Carine Smith Ihenacho: Responsible investing as a sovereign wealth fund

April 08, 2024 00:28:14
Carine Smith Ihenacho: Responsible investing as a sovereign wealth fund
LSEG Sustainable Growth
Carine Smith Ihenacho: Responsible investing as a sovereign wealth fund

Apr 08 2024 | 00:28:14

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Show Notes

As one of the largest sovereign wealth funds in the world, how is Norges Bank Investment Management planning for a sustainable future? Carine Smith Ihenacho, Chief Governance and Compliance Officer at Norges Bank Investment Management, joins us in this episode to discuss how they are generating returns in a responsible and transparent way including climate action plans, the importance of a long term outlook, and ESG risk management strategies.

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Episode Transcript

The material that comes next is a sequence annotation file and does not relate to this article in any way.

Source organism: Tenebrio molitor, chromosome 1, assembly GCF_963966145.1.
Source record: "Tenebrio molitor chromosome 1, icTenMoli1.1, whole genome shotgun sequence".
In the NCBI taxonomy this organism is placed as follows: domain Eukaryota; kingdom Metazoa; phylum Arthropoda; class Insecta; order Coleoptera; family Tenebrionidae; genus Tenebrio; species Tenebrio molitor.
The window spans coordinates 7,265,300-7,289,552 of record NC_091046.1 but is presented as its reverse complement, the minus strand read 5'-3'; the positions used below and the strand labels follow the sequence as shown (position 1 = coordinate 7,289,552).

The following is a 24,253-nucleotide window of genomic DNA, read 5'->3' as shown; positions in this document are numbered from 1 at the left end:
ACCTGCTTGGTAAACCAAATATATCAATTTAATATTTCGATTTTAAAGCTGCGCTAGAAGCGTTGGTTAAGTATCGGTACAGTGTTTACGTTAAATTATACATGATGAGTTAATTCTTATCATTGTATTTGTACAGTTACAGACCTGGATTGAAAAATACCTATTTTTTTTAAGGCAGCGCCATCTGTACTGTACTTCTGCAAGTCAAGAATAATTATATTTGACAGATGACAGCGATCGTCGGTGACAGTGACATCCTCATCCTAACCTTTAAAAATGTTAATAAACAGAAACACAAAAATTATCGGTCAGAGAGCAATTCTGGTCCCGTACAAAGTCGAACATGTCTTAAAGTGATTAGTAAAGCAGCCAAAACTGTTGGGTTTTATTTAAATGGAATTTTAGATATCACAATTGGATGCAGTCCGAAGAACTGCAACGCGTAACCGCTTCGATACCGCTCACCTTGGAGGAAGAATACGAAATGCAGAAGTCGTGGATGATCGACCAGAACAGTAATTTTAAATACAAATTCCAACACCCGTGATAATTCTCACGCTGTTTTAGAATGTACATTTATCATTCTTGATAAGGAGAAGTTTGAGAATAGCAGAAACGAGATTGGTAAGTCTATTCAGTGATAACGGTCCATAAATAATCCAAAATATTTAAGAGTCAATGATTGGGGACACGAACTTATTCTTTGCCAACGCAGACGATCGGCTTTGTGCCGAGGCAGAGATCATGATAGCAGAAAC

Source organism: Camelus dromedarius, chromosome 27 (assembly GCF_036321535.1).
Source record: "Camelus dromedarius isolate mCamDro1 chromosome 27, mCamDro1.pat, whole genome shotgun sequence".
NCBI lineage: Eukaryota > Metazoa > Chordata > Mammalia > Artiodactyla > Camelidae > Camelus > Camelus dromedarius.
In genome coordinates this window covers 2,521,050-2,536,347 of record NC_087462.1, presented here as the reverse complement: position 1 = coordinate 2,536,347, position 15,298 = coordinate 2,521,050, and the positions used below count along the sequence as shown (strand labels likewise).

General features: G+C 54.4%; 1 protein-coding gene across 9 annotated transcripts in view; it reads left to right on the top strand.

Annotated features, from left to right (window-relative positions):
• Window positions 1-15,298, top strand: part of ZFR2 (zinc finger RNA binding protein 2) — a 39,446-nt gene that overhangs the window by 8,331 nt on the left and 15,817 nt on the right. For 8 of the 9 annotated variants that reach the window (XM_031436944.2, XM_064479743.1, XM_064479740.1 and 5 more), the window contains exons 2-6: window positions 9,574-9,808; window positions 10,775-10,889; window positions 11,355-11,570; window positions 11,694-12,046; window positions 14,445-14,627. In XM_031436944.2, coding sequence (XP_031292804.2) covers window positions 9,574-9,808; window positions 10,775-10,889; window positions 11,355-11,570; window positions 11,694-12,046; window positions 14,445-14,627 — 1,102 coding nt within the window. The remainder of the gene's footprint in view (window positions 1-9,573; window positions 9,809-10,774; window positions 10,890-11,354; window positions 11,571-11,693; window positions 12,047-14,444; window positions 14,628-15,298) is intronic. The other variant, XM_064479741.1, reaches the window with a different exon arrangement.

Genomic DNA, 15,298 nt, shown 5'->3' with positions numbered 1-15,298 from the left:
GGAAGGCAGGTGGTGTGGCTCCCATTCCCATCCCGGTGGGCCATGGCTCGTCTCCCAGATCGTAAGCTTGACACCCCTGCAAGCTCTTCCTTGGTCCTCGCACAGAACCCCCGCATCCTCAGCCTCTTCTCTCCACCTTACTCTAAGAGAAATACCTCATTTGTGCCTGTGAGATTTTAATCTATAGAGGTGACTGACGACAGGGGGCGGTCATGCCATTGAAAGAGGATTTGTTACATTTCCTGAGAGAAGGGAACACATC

Jane: Hello and welcome to the LSEG Sustainable Growth Podcast, where we talk to leading experts on topics right at the intersection of sustainability and finance. I'm Jane Goodland, and this week I'm talking to Carine Ihenacho, who is the Chief Governance and Compliance Officer at Norges Bank Investment Management and she leads the responsible investment strategy there. NBIM is the investment manager of Norges Bank, which is responsible for managing the assets of the one of the world's largest pension funds, and the single largest shareholder in the world. But before we hear from Carine, a quick reminder to follow us so you don't miss any future episodes. And also, don't forget to rate us on Spotify, Apple Podcasts or any other platform you use. Jane: Hello, Carine. How are you? It's so good to have you here today with us on the Sustainable Growth Podcast. I'm really looking forward to getting into the conversation with you today. Carine: Hi, Jane. It's very nice to be here. Jane: Great. So without further ado, I think we need to understand a bit more about your organisation because it's not the most straightforward of organisations. Tell us about the Norges Bank, Norges Investment Management and the government pension fund and how it all fits together. Carine: Yes, I mean it is a bit confusing. We do have many names. I think the best way to describe it is that we are the Norwegian sovereign wealth fund, and we are part of the central bank, and that's why we call sometimes Norges, as in Norges Bank, the central bank for Norway. But we are a separate entity within the Norwegian central bank, and we are a fund that's owned by the Norwegian government or sometimes we say owned by the 5 million Norwegian people. And our job, in what we call Norges Bank Investment Management, is to manage that fund. Jane: Okay. And let's just get a sense of scale because the pension fund isn't any old pension fund, is it? It's one of the biggest in the world, right? Carine: That is correct. We are actually huge. We are more than 17,000 billion Norwegian kroner. And maybe I should translate that into a language - Jane: Yes, please. Carine: Or currency that you know better. So we are around $1.7 trillion. So, yes, we are amongst the largest sovereign wealth fund in the world, and we are actually the largest single shareholder in the world because we are 70% invested in listed equities. And another characteristic just to say that we're large, but we're also long term, we are global. Jane: Excellent. And sometimes we talk about funds of your size being a universal owner, right? So would you consider yourself to be that? Carine: We are absolutely a universal owner. And with that we mean I mentioned that we are global and that means we invest in all of the world, actually, except Norway, from a sort of financial risk perspective, because that's where the money is coming from. And so we invested in more than 9000 companies around more than 70 countries. And what actually that means is that we own a small part of the world economy because we are so much, we spread our investment so much around the world, and that really makes us a universal owner. And in many ways, that makes us look at our investments slightly differently, let's say, than if you were just invested in a certain sector or certain assets. Jane: And that kind of that, owning a slice of the global economy and being very long term presumably underpins your responsible investment philosophy. So tell us more about that. Carine: Yeah, absolutely. And I think long term here is the key I think in many ways we are the ultimate long term fund. We are a fund for future generations of Norwegians. And let me just explain a little bit what that means. That means that we are here to generate funds for the future. But also every year the Norwegian government decides to spend a small part of the fund to really top up the national budget and fund the Norwegian welfare state. But we are supposed to be there hopefully for many, many generations to come. And that means when we invest in companies, how the companies are doing in the longer term really matters, because we are going to be an investor in the longer term. But also how the world economy is doing matters because we invest in the whole world economy. So, having a sustainable world economy means something to us, because that's actually going to safeguard the value of the fund for the longer term. And that's sort of how we approach responsible investment, sustainability. Jane: And this is hardwired into your mandate from the Ministry of Finance, isn't it? Carine: Absolutely. So we get our mandate from the Ministry of Finance. The main decision that's made in the mandate is around allocation. For any large fund, allocation is the main decision. What type of asset classes do you invest in? That's really set out in the mandate, which again is anchored by the parliament. So the main decisions regarding the fund is anchored by the parliament to make sure we have a political democratic anchoring. So yes. So the mandate decides that 70% is going to be invest in listed equities, around 25% in bonds, the rest in the real asset. It's unlisted real estate and renewable infrastructure. So yes. But also, a key part of the mandate is that we our job is to generate returns via financial investor. But part of the mandate is also that we should do this in a responsible way and in a transparent way. And in a responsible way, the mandate specifically states that they think long term returns is dependent upon a sustainable economy and sustainable investments. So it's very much the way we approach responsible investment. Sustainability is anchored in the mandate and has that sort of political democratic anchoring. Jane: Yeah, which presumably is quite helpful in many respects because there's no ambiguity about why you're doing it. It's very much part and parcel of the expectation of the government and the pension fund. So, good. Glad we've got that clear. Let's turn to kind of what this looks like in practice, because I know that you've got a few different tools in your investor toolbox. So tell us about that and how do you go about implementing your responsible investment approach. Carine: Yes. And it's, in a way, it's a daunting task to have to say, you're going to be a responsible investor. How do you do that? It’s such a large fund invested in various asset classes and being so much invested in listed equities and companies around the world. So we have spent a lot a long time thinking around how to go about it and we found the way we do it is attacking it, let's say, from three different ways. We call it three pillars of responsible investment. And one is that we work a lot to help develop good standards and frameworks that can facilitate more sustainability thinking and acting from the companies. We invest in better frameworks, better regulations. So, we spend a lot of time working with standard setters, regulators and getting sort of good frameworks, good corporate governance codes around the various countries we're invested in. So we give consultation responses to a lot of new policies coming out for instance. We work directly with regulators, we give input. So that's one thing. And if you have a good laws, good regulations, efficient markets, that helps. It helps all companies. It hits a lot of the companies who are investing if you think the standard setting is good. Then the second way we work is to look at our portfolio, is our portfolio robust enough when it comes to long term sustainability? So that means we screen it regularly and we look at, is there some companies here that's just too much risk to be investing? And we may sell out of those, and we may also go the other way for companies we think are have a better long term prospects from a sustainability point of view. So that's looking at the portfolio. And the third thing we do is to work with individual companies, engage with individual companies. And we do that mainly in two ways. And that's by, we call it company dialogue, that's mainly been talking to companies, talking to board members, talking to management, and also through voting at the annual general meetings and make our views sort of heard through the vote. Jane: So that's really interesting, I think. Can we go back to the middle pillar around the approach to the portfolio level because you talked about ESG risk. And I'm curious to know, is that something you think about on a sector and industry basis, or is that a geographical consideration, a mixture between the two? What sorts of issues do you consider to be kind of too much, too risky, as it were? Carine: Yeah. And the answer is we sort of look at it on, all sorts of levels in the sense- Jane: I thought you might say that. Carine: And let me explain a bit further. We start with looking at themes. A theme could be climate, it could be human rights, it could be issues around corruption risk. It could be issues around bad corporate governance. So we take a theme and then we go and look through sectors that we think may be particularly exposed to that particular theme. And then we go, so we go theme by theme, sector by sector, and not so much geography by geography, but we also sometimes do deep dive into a certain market. And we do a deep dive of the whole portfolio four times a year. And out of that deep dive, we find companies that we think pose particular risk, let's say on climate. And we then have a choice. Let's take a single company and find out, gosh, this company is really exposed to climate risk. Then we have several ways we can then deal with that company. We can say, let's engage with the company. Let's talk to them, raise issues, see what can be done. Or we can say, this company we think has a business model that is probably not going to help to talk to the company because the business model is inherent in such that we don't think it's viable in the longer run. Carine: Let's say the business depends on large scale deforestation. We may then decide if the company is small, we don't think engage is going to go anywhere, to just divest, and we call that risk based divestment. And just as an example, last year we probably did risk based divestment of around 80 plus companies. And since we started doing these type of divestment, screening divestment since 2012, we divested from sort of 500 plus companies. And in that way, we get a slight tilt on the portfolio where we’ve taken out the companies we think pose particular ESG risk. And so sort of the tail end of the portfolio in some ways, you can say is slightly cleaned up. And what's interesting, it's that we every year we report on have we made money or lost money by doing this? And over the years, we actually have made a bit of money on doing this. So we sort of say, so far it's been a win-win, gotten the worst companies out and also made money on it. Jane: That's really fascinating. And it's quite interesting to sort of point to the part this is risk based divestment, not values based divestment. This is really about looking at the business model and making a judgement about its kind of long term potential, I suppose. Carine: Absolutely. So we say this is financial decisions, risk based forward looking financial decisions. Jane: Great. One of the issues you talked about, one of the themes was climate. So can we look at how you guys think about climate? And I know that you've got a climate action plan, which is kind of you're in the middle of. So tell me more about that. What's the plan all about? What are you trying to achieve? Carine: Yeah. As a large fund, it is absolutely clear that climate risk will hit us. The question is, what do we do about it? And the government sector and expert group a couple of years ago gave some advice and how they really should think about the fund and climate risk. And they came up with quite a few recommendations. Can come back to that. But based on this expert group, we got some changes in our mandate. And the mandate specifically said that our responsible investment activities should have an aim that the companies in our portfolio should be aligned with the goals of the Paris Agreement, which basically is net zero by 2050. And the expert group very much said that for being such a large fund, it doesn't make sense to make big allocation decisions based on climate risk. It makes much more sense to try to work with the companies that we have invested in to get their emissions down and thereby the emissions of the fund down. Because if we were to just invest in green companies, let's say, our investment universe would be too small for such a big fund. We would just have too large ownership stake in many companies. So then we thought, okay, how are we going to work with this new mandate requirement? So we scratch our heads, did a lot of thinking, put down a working group with representatives of all parts of the fund, and said let's make a climate action plan that really spells out in details how we are going to take this mandate requirement and work with it. And then we came up with, okay, let's have a climate action plan for until 2025. We came out with this in 2022. Give us three years see how it goes, we will then reassess. And the climate action plan is quite long- Jane: I can imagine. Carine: But let me sort of try to give the gist of it. The Climate Action Plan follows the three pillars we talked about. So it has a bit about standard setting and mainly there, it's about working towards getting better disclosures from the companies when it comes to their climate, their carbon footprint. Really we need data in order to push the companies towards net zero. We need to know where the companies are, so better data, better disclosure. On the portfolio basis, it is really about taking climate consideration into account when we do investment decisions, because we are an index Nair fund that we have a big active department that do over and underweight decisions from the index, so the active portfolio managers, and they have in their mandate that they should take ESG risk into consideration. So, on a portfolio basis, it's about the portfolio managers having good information on climate risk, on the individual companies, sectors, geographies, and using that when they make investment decisions so that their overweight/underweight position they take will be informed by climate risk. Jane: So that's not a divestment kind of thing, that's more a case of just a slight weighting position in the portfolio? Carine: It's about taking into account climate risk when you invest in a company. Exactly. And then when it comes to working towards individual companies, we have what we call an engage to change approach- Jane: Snappy! Carine: and engage to change and really push the companies to reduce their emissions. And, so we have on the back of the Climate Action Plan, we have produced what we call climate expectations that apply to every single company we invest in, where we set out what we expect from them. And to say it short, we expect that they set short, medium, long term targets and have credible transition plans that spells out how they're going to reach those targets. And then the target should be net zero at latest by 2050. Jane: And does this apply to all of the companies in the portfolio? I'm just thinking about the magnitude of this task, given that your holdings are quite plentiful. Carine: You know, it's a daunting task. Yes, we say the expectations apply to all the companies in our portfolio. Of course, it doesn't mean that the companies need to follow them and listen to us. You know, we are a minority investor, but at least we have made it clear to the companies that this is what we expect as an investor in your company. This is what we're going to engage with you on when we meet with you as a company. And if you don't have targets today, we're not going to stop talking about it. This is what we're going to talk about next time we meet you. Jane: I like that. Carine: And by the way we are going to be a shareholder for the longer term. So sometimes we say, oh, we're going to be, what do you call it, a little stone in your shoe that you can feel the whole time, you know, reminding you. Jane: You're not going away. Carine: Yes exactly not going away. So, but of course, we approach this in a very structured way. Because what's interesting is that, yes, we’re a huge investor, 9000 companies. But if you look at 70% of our emissions, that's only done by 170 companies. So of course that's where we start, it's those 170 plus we added a handful of companies that's also important for the transition, typically banks that finance these companies. Jane: Let's talk about the importance of transparency, because you've touched on it a couple of times. And in fact, I think you were voted the world's most transparent bank or something, is that right? No fund. So why is transparency so important to you guys? Carine: Yeah, we were very proud of that because it is important. And there's a couple of reasons for that. First and foremost, you know, we are a sovereign fund. We are owned by the government or we say the Norwegian people. They need to know how we work, what we're doing, get some insights in it. And it's important for us that they have trust in what we do. And you don't have trust in what we do unless you know what we're doing. So transparency and trust sort of goes hand in hand. So that's why we really want the Norwegian people to know how we work. The other is around what we call legitimacy and that's more around being a good owner of the shareholder. It's for the companies to sort of know that we are consistent, principled, predictable, know what type of owner we are. So that's why we want to be open around how we work, what our expectations are, what our views are on corporate governance. And the third reason for it, it's really we think openness drives better performance and a couple of reasons for that. Well, first of all, if you're open, you get feedback. And we're not perfect. And some people might ask, why didn't you do this or why didn't you do that instead? And we can engage. But also if we are open and explain what we do, hopefully some other people or other funds, other shareholders may get inspired, and if more investor shareholders are working together, that can drive more change. And I'll give you an example. When it comes to voting, we disclose our votes five days before the actual shareholder meeting. And that's a way we can say to the world, okay, this is how we will vote. If you get inspired, that's great. Then actually, we've done some research on this. It shows that after we started disclosing our votes, more shareholders vote according to our votes, actually three percentage points. But if you think about it, we sort of roughly 1.5% are listed companies, suddenly we have 3% more voting in line with us. So that shows a bit of what openness can do. Jane: Yeah, it's a really good illustration. And it's. Yeah. So this is not just about telling the companies how you vote, it's telling the world how you're going to vote. And then other people kind of are following in your in your footsteps. So you're like a real life influencer there, I think. Can we finish on a topic which I think is almost in every single paper these days, and it's an emerging area for responsible investors, and that's AI. And I know that you guys have set out your view on what responsible AI looks like. So I'm really curious to know a little bit more about that and what you're looking from to your portfolio companies to be doing. Carine: I mean, when AI exploded, everybody started using this, and we set out, and first, I must say for us as an investor, the whole AI has been great. You know, it's driven a lot of value in our portfolio, just to say by being invested in the Magnificent Seven, our portfolio in 2023, just from those investments increased by $80 billion. I mean, it's a has a large impact. Jane: When you put it into real money terms, it sure does. Carine: Yeah. But just to say that. But of course, AI comes with huge, huge risks and not just for the companies from sort of operational reputational perspective, but as we all know from the whole society, from human rights issues, misinformation, large scale deception, etc. and really, again, you know go to sort of the true democracy. So we thought as an investor, we should have a view on this. And we came very early out with what we call a view on ethical AI or responsible AI, what we think is important. And let me just say, it wasn't that what we said there was so ground breaking, I think the most important thing was that we came out early as an investor to say to the companies, even though we may make a lot of money of you companies taking the advantages of AI and processes, systems, automation, etc., and also development, of course, it needs to be done in a responsible way. Don't go wild here. And so if you basically have three points, it says first and foremost, proper use of AI is the responsibility of the board, board accountability here. And you know, if you think about it, AI has come so quickly. I think there's a lot of boards that don't really know how AI is being developed or used within a company. So there's a lot of capacity building that needs to be done. So this was like a heads up to the boards. Hello? Please, board can we talk to you? You should know how it's being used and the risks involved. The second one was about the transparency and explainability. We said to the companies, you know, if your company use AI in a way that meets the customer, the customer should actually or the person meeting, should actually know when the customer is meeting an AI or not, and how the AI has been developed, trained and tested. So if you go into your bank and you get a no from your loan application, and that was an AI sort of driven process, you should be able to go back and say, hello, what did that AI take into consideration? And the third was risk assessment. You know, have proper risk assessment when you use AI, not only risk assessment with regard to your company, but also the risk that can be posing some damage on society or people through breach of data privacy, etc. So it's really those three things, as I said, nothing sort of revolutionary but still we thought it was important that a large investor came out and said this to the companies. Jane: You say it's not ground breaking, but it is really interesting. And I think it's a great illustration of the dynamic nature of sustainability issues, ESG issues that investors like yourselves need to be always thinking about kind of what's next and what's sensible and what do we need from the companies that we invest in. So I personally think it's a great illustration of you guys being at the forefront of sustainability, responsible investing and always looking to be transparent, like you say. So I suppose I'm going to ask, is it on the website? I'm assuming it will be somewhere on the website for people to go and take a look at, if they want to see what you've written about ethical AI, responsible AI. Carine: Absolutely. It's all out there. Jane: Great. Okay. Well, that's where we're going to have to wrap up today because we've run out of time. But hopefully you have given our listeners a wonderful insight into how an investor your size and how you go about kind of being a responsible investor. So I found it absolutely fascinating. And I just think that you're doing such an amazing job. So well done and carry on, and thank you so much for coming and sharing your experience and insights with us today. Carine: Well, thank you for having me. Jane: So that's it for this week's episode of the LSEG Sustainable Growth podcast. Pretty impressive stuff there.They do set a high bar indeed. And if you want more information about their approach, you can go to the website, which is nbim.io. If you've got questions, comments or someone you'd like us to talk to, then do get in touch by email at [email protected] that's all from me, but watch out for another episode very soon.